State AG candidates nearly same; Ferguson has slight edge

September 30, 2012 

If it weren’t for the fact that every Washington state attorney general since Don Eastvold, who served from 1953 to1956, has run for governor or the U.S. Senate, this statewide elected office might have a lower public profile.

Of the six previous attorneys general who launched a quest for higher office, only Slade Gorton and Chris Gregoire have succeeded, so far. Attorney General Rob McKenna is attempting to become the third in this fall’s election.

Except when joining major, national lawsuits, such as Gregoire did with big tobacco and as McKenna did on President Barack Obama’s Affordable Health Care Act, the position is largely administrative.

The attorney general has two main responsibilities. The AG manages the state’s law firm of 500 attorneys, whose job it is to defend and counsel government agencies and departments, and they either file or join lawsuits undertaken to protect consumers.

As such, the position is overwhelmingly concerned with civil law. Only about 2 percent of its cases involve criminal activity.

There is little to separate the candidates to succeed McKenna – Republican Reagan Dunn and Democrat Bob Ferguson – but the edge goes to Ferguson for his civil law experience and the greater likelihood he would advocate for consumers against powerful interests, such as the mortgage and banking industry.

Both candidates were elected and re-elected to the Metropolitan King County Council, as was McKenna, and have voted the same way 99 percent of the time. Both men, in their 40s, are bright, rising political stars within their respective parties.

McKenna nominated both candidates to fellowships in the Aspen Institute, an organization devoted to good governance through bipartisanship. Both point to instances where they have gone against their party – Dunn on social issues, such as abortion and same-sex marriage, and Ferguson on standing up to unions for conciliation on compensation.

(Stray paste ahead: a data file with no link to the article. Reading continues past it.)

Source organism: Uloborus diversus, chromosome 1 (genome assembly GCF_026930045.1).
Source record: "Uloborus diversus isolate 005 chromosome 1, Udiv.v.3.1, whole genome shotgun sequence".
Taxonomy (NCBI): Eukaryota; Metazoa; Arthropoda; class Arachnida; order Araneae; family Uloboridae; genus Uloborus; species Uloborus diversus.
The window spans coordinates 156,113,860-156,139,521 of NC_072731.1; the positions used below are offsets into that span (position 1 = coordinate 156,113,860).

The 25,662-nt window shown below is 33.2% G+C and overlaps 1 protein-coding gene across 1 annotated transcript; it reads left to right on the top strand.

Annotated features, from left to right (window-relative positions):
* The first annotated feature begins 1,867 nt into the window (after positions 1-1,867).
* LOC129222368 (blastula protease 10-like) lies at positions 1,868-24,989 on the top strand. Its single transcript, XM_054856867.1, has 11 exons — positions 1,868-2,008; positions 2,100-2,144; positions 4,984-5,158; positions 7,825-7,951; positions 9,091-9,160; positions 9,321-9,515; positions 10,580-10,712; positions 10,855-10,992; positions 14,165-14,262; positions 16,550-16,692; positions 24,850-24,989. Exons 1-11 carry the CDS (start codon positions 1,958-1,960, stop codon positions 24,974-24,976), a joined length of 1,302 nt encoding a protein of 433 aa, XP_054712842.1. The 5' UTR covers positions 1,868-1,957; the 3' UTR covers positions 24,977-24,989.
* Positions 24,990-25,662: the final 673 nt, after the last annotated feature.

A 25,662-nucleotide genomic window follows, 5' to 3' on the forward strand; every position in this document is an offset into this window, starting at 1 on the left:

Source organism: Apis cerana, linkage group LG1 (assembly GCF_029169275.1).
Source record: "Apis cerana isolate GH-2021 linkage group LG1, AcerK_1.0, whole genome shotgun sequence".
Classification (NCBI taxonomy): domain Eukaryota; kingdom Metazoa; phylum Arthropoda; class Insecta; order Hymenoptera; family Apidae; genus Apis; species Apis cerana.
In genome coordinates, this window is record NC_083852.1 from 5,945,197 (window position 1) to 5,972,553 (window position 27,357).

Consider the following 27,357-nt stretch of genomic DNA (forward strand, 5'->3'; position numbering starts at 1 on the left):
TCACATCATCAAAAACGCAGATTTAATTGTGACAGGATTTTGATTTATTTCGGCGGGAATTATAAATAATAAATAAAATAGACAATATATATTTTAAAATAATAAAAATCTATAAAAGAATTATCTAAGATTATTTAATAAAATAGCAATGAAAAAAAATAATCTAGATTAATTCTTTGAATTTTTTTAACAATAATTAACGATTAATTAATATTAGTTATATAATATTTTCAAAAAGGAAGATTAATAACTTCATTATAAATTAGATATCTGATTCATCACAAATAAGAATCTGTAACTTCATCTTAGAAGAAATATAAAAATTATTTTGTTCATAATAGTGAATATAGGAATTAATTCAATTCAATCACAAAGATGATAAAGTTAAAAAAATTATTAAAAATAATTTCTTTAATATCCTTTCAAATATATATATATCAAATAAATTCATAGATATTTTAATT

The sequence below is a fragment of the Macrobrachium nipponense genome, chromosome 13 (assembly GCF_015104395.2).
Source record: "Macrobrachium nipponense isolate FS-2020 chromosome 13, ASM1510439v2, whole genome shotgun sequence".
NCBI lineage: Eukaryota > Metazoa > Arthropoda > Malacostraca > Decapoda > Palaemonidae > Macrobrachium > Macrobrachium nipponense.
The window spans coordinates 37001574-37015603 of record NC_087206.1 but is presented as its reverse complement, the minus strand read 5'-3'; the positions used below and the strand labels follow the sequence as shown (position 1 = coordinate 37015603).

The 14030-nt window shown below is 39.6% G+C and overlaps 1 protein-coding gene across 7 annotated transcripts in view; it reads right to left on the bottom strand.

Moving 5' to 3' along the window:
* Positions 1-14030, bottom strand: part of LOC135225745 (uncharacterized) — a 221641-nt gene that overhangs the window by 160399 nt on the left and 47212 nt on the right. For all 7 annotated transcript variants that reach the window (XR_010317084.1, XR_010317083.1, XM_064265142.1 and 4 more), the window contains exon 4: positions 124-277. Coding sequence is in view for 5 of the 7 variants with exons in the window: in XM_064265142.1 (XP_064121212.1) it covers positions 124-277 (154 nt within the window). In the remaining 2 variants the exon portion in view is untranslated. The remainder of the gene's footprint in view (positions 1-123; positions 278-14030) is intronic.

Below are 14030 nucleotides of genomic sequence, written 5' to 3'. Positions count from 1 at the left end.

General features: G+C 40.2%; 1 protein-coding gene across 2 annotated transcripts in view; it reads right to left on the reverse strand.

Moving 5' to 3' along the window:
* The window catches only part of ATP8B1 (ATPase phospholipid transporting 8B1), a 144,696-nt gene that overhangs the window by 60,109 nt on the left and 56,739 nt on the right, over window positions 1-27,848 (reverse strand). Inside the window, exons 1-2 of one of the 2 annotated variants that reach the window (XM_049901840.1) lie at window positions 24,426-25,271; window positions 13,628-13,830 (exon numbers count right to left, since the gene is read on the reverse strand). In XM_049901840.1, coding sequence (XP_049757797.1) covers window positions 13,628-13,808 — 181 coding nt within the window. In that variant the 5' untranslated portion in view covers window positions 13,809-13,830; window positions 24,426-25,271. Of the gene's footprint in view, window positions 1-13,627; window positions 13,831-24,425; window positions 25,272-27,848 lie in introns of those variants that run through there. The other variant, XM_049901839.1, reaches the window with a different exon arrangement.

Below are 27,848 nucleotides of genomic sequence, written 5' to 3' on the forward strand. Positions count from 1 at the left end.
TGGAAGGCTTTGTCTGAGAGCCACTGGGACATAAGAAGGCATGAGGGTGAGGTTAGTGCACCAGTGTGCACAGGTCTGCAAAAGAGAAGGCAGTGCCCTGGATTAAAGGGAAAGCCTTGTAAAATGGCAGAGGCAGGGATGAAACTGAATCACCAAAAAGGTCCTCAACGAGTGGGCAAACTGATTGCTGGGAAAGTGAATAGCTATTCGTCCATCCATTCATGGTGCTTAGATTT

Given so many similarities, the state could be well-served by either candidate.

But Ferguson nudges ahead on two counts.

First, he has greater experience with civil law, albeit a brief 41/2 years. Neither candidate can tout a long legal career. Both have served longer on the King County Council than they did in the legal profession.

Dunn’s experience is primarily as a criminal prosecutor. His vision for Washington is “the best place to start a business and the worst place to commit a crime.” That focus on crime is admirable, but not a qualification for this office.

The difference in experience might explain why more than 900 attorneys around the state have endorsed Ferguson, while only 100 are supporting Dunn.

Second, one of the roles of the attorney general is to enforce the state’s Consumer Protection Act, which Ferguson says he would do aggressively.

Promising to take on powerful interests that don’t play by the rules, Ferguson specifically mentions holding banks accountable for predatory lending, and protecting families from foreclosure and unscrupulous mortgage practices.

Both candidates claim to have bucked their party’s priorities. Dunn’s rebellion is over social issues. He supports same-sex marriage and a woman’s control over reproductive rights, both key Republican issues.

Ferguson has acted independently on several substantive issues, angering Democrats each time. He sided with right-wing activist Tim Eyman in pushing the King County Council to shrink from 11 to nine members, he convinced unions in 2010 to give back some of their negotiated pay raises, and he spoke out loudly against the burgeoning costs of Sound Transit.

The candidates differ on McKenna’s decision to join other Republican attorneys general in the lawsuit against the Affordable Care Act, which the U.S. Supreme Court denied in June, ruling it constitutional. Dunn would have joined in on the narrow basis of the mandate; Ferguson would not have joined at all.

Both have good records and a commitment to open government, and acknowledge it is the attorney general’s job to defend the state in lawsuits that may conflict with their personal beliefs.

This will be a close race, but Ferguson deserves voter support.

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